When discussing religious questions with his pupils, Grunberg tries to be as objective as possible. "I present him with a wide range of opinions I heard on the matter. I would never guide him towards a specific strain of (Judaism), but I will be a party to his investigation and try to expose him to as much information as possible in order to help him make the best decision," he says.
Noa feels IGY actually brings its members closer to religion. "When I was in the closet I didn't have a community to hold on to, so I renounced religion out of desperation. I never thought there was a way my faith could be incorporated with my sexual tendencies," she recounts.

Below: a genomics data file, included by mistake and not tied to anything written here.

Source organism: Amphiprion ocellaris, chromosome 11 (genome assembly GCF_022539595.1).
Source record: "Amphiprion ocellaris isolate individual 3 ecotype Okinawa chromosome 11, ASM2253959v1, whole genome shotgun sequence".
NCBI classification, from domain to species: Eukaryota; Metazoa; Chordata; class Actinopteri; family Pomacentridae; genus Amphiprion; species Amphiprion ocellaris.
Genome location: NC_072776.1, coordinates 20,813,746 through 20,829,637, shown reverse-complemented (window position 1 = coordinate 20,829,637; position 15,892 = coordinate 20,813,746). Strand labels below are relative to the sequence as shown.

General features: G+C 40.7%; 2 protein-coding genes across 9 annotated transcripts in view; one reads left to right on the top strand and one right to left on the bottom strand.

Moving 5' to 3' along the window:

"Joining a religious group helped me find a new family and I began to feel more of a belonging to Judaism than ever before. Today I am religious again, and I have inner peace as well as pure and simple faith."
Zohar, one of Noa's pupils, also renounced religion due to fears that her sexual tendencies would never comply with religious society. "If I had joined IGY a few years ago, I'm certain I would still be religious. What broke me was the thought that I would never find myself in religious society, that it wouldn't work," she recalls.
Grunberg says the internet has played a large part in progressing awareness of homosexuality in the religious community.
"Rabbis began receiving a flood of questions (online) and they could no longer ignore the phenomenon. LGBT organizations knocked on doors and demanded a halachic solution," he says.
"We are flesh of the sector's flesh and we want to continue attending synagogues and to feel like a part of the community. There is an awakening, there is talk, but we are still far from the goals we set for ourselves."